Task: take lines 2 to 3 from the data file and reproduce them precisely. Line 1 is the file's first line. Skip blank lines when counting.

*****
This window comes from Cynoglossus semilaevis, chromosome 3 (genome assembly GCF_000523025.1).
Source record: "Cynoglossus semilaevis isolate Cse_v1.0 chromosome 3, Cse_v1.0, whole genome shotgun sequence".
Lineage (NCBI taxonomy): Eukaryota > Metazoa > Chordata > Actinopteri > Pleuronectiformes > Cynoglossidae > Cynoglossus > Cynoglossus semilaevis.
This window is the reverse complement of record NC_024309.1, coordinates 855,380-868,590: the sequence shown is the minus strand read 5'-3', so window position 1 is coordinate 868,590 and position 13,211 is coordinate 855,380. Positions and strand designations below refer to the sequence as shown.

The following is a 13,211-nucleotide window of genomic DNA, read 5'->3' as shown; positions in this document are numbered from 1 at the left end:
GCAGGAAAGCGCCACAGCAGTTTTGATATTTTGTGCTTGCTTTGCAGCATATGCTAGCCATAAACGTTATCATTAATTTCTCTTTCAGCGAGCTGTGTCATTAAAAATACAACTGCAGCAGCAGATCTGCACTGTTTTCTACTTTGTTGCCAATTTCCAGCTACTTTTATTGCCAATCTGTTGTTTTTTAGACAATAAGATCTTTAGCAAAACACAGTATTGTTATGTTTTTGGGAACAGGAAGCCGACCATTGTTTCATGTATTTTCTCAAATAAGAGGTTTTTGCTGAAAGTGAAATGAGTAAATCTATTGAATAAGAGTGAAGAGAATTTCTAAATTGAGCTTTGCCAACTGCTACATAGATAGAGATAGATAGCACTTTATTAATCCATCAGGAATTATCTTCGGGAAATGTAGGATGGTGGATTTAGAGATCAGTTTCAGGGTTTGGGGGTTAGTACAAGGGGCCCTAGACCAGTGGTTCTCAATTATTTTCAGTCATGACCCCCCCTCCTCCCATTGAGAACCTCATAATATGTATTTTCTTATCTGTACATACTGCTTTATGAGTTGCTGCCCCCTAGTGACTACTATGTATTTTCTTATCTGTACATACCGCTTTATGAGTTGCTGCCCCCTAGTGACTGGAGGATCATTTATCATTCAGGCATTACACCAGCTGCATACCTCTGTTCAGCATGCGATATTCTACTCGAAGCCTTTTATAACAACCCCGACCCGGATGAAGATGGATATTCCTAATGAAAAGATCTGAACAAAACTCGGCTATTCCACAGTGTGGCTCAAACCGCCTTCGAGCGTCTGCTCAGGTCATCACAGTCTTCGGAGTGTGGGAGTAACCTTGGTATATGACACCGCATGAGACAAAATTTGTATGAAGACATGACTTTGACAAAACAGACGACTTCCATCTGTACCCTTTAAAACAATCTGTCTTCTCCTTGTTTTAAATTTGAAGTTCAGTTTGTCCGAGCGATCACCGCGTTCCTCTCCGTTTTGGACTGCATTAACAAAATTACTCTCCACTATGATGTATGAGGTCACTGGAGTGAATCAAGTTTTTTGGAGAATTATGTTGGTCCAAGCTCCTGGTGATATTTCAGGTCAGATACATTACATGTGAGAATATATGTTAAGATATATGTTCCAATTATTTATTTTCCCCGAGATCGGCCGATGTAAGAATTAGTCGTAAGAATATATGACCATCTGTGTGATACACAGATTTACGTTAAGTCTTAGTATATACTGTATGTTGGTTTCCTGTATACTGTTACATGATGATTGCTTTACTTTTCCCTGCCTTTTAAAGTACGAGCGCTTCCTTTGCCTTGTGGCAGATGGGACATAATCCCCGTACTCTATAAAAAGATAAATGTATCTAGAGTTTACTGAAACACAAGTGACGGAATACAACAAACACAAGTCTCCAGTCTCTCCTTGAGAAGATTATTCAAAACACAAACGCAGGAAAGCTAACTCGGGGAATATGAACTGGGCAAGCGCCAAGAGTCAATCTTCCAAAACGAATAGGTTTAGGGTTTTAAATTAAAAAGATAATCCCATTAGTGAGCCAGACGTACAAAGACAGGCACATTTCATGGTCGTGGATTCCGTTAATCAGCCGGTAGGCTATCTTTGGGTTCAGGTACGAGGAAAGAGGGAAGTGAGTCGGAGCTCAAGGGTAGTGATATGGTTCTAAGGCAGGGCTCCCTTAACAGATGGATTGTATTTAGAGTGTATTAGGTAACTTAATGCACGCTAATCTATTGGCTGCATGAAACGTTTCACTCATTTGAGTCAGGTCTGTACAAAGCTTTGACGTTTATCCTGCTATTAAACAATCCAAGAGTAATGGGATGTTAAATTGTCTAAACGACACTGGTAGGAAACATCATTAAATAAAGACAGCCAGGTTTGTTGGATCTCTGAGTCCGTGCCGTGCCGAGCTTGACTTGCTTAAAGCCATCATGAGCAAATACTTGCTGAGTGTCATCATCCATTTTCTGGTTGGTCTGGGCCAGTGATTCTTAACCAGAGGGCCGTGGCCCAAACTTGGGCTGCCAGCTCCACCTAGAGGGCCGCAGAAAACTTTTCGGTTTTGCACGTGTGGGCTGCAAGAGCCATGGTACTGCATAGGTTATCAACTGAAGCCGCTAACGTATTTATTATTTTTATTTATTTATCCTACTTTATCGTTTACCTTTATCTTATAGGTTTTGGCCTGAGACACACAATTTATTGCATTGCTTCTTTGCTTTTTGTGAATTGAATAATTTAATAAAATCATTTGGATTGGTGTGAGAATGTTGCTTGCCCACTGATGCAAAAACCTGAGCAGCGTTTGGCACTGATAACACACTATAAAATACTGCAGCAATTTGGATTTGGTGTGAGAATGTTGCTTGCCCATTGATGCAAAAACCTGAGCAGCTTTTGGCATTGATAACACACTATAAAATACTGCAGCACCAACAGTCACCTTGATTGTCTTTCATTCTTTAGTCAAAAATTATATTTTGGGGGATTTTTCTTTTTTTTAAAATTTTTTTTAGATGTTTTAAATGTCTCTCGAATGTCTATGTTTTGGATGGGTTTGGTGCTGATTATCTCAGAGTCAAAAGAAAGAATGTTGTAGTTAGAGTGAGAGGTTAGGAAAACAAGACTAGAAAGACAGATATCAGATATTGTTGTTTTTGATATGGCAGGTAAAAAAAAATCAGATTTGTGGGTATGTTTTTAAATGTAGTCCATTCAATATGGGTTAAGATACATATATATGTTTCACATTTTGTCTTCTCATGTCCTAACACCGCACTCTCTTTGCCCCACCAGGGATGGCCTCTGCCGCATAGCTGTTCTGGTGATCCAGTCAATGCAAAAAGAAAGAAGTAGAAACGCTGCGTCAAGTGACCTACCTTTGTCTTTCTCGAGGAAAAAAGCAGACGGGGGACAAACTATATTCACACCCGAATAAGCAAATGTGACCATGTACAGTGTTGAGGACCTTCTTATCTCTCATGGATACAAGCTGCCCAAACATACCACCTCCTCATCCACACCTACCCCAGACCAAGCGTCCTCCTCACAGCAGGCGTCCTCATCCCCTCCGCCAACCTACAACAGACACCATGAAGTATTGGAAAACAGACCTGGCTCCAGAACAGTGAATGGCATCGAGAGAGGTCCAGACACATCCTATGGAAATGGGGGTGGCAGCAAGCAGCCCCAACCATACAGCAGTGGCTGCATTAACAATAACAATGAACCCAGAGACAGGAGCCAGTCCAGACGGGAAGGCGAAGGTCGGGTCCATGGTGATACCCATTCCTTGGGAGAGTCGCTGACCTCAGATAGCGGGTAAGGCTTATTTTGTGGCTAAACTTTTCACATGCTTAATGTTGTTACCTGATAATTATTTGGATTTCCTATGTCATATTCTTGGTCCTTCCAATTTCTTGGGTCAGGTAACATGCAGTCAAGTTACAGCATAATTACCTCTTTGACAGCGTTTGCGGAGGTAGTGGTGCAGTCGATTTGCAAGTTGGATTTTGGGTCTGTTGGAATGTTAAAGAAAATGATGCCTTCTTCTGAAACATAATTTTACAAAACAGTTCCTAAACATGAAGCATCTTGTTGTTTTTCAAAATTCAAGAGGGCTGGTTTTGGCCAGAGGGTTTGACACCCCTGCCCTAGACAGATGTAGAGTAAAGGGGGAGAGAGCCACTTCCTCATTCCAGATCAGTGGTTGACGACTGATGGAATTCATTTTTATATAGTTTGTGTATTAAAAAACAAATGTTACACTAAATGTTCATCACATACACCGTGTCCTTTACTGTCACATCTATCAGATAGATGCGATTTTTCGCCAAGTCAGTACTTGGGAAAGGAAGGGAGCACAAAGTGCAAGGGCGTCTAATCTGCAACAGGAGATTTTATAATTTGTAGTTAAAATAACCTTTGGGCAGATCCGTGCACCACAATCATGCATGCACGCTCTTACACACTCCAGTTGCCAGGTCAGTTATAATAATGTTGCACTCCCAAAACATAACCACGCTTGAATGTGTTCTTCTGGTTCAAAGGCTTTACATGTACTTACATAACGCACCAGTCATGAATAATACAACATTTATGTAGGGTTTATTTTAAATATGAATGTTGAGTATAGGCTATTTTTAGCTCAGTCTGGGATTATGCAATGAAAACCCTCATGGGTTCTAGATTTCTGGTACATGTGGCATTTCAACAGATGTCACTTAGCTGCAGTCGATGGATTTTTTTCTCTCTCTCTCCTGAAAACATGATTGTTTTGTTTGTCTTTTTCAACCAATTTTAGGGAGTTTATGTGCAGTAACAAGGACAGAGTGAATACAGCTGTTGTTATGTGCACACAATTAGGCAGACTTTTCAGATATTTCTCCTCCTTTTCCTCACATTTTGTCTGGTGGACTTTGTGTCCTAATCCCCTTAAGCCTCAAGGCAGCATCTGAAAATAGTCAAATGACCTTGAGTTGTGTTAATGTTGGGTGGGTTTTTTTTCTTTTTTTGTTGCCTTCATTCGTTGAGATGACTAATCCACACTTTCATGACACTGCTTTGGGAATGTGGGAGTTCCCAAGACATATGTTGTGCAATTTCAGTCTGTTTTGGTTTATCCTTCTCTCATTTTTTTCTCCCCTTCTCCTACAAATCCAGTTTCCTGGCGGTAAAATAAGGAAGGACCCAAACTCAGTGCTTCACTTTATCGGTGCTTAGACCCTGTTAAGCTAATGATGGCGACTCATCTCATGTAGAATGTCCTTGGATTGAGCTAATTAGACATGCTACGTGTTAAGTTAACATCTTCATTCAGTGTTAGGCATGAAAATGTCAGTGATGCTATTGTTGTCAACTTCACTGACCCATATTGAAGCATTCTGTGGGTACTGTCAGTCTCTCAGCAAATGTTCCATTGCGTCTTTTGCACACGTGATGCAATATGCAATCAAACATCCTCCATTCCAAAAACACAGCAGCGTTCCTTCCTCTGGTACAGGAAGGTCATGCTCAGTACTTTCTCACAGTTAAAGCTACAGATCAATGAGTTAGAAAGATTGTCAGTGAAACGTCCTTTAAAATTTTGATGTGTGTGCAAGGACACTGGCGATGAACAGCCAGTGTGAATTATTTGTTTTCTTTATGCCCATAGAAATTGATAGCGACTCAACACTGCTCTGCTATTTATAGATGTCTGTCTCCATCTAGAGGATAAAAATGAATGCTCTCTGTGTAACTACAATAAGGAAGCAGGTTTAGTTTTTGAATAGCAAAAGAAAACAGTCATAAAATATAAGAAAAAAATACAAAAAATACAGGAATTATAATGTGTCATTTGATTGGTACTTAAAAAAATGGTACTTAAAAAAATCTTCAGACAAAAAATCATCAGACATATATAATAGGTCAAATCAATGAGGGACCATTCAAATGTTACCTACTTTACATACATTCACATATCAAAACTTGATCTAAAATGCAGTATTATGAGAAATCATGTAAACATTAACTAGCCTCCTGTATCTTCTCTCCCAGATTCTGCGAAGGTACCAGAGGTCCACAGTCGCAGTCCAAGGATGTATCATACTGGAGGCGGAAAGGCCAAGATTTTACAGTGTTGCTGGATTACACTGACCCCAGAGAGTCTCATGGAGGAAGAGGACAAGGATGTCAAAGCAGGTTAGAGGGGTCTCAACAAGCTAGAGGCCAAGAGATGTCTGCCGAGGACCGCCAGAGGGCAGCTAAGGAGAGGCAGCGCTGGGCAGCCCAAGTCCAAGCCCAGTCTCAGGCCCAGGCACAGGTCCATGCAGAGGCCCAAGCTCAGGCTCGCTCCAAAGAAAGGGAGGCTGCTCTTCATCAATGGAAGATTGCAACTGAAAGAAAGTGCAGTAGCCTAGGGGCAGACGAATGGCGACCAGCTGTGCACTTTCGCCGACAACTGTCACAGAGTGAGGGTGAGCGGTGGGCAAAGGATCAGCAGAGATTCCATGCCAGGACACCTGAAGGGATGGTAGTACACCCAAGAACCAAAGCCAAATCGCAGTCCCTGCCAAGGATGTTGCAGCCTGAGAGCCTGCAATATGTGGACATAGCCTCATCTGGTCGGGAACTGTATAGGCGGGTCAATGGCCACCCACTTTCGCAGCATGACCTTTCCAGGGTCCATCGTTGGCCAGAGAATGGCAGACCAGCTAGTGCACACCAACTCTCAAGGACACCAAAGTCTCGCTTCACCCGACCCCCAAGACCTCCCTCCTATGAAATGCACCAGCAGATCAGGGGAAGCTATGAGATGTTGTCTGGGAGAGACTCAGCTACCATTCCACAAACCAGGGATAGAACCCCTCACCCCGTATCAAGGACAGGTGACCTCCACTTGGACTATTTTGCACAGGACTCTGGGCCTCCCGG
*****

Source record: "Cynoglossus semilaevis isolate Cse_v1.0 chromosome 3, Cse_v1.0, whole genome shotgun sequence".
Lineage (NCBI taxonomy): Eukaryota > Metazoa > Chordata > Actinopteri > Pleuronectiformes > Cynoglossidae > Cynoglossus > Cynoglossus semilaevis.